The missing 800 million
I had finished eating my dholl-puree and was crumpling the wrapping paper to throw it into the bin when I noticed some printed characters. I smoothed back the paper and looked closer. Right at the bottom, in the left hand corner, was the following : IP 18.104.22.168. Now, to most people this might mean nothing, but to any computer programmer the symbols “IP” followed by a string of numbers are highly meaningful. IP means ‘Internet Protocol’ and the numbers indicate the unique address of a computer on the Internet.
I looked at the dholl-puree seller and shook my head in disapproval. Instead of spotless white paper, that guy was using computer stationery for wrapping his dholl-purees! “Must have picked it outside some office,” I thought, and I had a good mind to tell him that he should be more mindful of his clients’ health.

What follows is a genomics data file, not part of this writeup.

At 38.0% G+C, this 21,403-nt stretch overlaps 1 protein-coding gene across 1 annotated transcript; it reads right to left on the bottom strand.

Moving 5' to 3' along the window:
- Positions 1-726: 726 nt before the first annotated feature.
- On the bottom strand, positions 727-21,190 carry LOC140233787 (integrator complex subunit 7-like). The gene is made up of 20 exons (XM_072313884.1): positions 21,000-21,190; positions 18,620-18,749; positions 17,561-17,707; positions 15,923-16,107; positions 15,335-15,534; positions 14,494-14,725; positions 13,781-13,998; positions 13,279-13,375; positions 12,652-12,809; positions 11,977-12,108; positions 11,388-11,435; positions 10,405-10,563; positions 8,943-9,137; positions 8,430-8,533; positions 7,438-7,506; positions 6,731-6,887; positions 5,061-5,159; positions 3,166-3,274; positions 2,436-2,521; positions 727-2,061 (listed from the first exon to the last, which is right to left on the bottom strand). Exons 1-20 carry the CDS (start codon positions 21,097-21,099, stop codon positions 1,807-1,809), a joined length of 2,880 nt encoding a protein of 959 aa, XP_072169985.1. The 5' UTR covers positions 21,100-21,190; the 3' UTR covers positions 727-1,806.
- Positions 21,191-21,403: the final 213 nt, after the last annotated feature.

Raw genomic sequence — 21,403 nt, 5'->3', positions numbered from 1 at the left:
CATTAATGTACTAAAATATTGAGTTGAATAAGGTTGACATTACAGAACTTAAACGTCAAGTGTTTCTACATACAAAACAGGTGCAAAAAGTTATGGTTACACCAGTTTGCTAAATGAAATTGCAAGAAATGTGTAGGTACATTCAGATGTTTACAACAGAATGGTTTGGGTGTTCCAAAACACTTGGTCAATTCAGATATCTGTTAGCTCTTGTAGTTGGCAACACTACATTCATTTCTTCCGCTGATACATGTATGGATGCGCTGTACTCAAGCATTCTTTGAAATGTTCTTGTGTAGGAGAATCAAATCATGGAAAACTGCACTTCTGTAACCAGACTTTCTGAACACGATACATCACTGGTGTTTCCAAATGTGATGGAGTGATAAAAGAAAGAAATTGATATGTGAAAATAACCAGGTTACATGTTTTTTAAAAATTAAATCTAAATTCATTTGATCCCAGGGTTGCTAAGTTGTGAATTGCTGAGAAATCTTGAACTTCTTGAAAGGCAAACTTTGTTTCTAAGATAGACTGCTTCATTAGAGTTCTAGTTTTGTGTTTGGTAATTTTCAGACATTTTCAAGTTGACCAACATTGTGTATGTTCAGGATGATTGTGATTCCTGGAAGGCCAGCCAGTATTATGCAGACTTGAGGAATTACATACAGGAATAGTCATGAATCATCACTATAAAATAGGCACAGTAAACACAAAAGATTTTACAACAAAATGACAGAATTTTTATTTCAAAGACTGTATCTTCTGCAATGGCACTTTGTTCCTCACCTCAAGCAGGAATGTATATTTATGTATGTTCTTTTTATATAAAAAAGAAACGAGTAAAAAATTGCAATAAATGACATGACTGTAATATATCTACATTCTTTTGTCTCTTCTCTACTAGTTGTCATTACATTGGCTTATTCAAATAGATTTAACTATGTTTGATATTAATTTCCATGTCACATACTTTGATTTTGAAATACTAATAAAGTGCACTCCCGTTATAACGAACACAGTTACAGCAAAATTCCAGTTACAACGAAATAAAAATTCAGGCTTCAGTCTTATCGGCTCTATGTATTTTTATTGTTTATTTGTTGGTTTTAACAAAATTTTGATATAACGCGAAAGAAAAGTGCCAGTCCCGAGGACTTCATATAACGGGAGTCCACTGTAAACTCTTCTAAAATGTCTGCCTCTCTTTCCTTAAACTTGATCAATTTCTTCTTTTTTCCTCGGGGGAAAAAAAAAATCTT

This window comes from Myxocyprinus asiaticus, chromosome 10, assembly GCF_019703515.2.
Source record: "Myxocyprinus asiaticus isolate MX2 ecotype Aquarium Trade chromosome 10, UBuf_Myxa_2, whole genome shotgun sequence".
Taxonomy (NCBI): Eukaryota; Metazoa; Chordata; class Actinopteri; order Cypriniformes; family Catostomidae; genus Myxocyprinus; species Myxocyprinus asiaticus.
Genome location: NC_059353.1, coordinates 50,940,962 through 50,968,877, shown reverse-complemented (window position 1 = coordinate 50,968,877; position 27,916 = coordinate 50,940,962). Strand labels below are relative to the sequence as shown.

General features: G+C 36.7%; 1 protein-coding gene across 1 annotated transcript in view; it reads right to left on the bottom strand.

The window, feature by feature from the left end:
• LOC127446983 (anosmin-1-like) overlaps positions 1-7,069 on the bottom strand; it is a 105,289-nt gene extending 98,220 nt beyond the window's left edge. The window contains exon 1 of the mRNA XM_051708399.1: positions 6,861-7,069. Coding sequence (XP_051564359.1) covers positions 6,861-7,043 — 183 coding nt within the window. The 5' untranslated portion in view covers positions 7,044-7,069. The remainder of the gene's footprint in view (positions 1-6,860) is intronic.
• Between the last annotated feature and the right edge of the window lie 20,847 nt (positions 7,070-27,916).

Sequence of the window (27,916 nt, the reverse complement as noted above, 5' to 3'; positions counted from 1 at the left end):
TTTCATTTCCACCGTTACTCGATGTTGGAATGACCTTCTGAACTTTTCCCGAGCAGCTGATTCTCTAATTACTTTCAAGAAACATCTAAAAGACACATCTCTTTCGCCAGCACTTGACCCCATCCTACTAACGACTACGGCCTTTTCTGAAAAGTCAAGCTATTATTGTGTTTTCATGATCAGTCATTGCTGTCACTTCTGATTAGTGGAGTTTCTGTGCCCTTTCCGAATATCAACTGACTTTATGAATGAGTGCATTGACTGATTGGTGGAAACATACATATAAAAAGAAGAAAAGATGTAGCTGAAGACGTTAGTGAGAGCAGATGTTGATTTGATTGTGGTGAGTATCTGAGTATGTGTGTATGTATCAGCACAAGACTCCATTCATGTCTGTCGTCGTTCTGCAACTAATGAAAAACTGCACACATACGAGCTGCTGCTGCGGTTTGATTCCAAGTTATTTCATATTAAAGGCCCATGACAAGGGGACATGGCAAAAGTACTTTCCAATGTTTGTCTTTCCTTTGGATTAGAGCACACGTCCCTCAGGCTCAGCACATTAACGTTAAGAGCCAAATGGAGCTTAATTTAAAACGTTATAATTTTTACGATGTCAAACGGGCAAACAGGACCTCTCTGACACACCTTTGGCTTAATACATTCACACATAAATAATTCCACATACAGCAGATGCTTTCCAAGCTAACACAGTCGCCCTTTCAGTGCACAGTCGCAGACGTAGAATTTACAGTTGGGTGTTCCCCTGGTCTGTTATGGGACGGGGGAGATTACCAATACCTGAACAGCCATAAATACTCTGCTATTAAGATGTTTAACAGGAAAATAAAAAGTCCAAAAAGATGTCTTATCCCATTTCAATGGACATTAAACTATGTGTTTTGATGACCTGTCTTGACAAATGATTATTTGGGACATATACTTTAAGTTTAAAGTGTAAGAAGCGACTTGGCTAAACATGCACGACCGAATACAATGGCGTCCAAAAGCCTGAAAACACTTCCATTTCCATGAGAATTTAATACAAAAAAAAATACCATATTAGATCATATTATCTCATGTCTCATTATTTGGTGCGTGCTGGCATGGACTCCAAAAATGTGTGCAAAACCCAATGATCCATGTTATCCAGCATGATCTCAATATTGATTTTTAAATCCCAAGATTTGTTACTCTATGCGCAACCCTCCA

But my irritation soon gave way to curiosity. That string of numbers kept floating in front of my eyes and I was burning to know what computer they were referring to. Apart from the IP address of Harper & Dayle (the company where I was working), I knew of no other IP address. And it was this IP address, precisely, that I was using from home to access my mail from the office computer. (I was using a File Transfer Program, or FTP, for this purpose.)
As soon as I arrived home, I switched on my computer, logged on to the Internet and clicked on the FTP icon. I got the usual log in prompt that asked for an IP address, and with my eyes glued on the dholl-puree wrapper, I carefully entered the string of nine numbers and pressed ‘Enter’.
Immediately, the following message appeared on the screen: “You are now logged on to the Republic Mercantile Bank” and just beneath was another message: “Please enter Username”.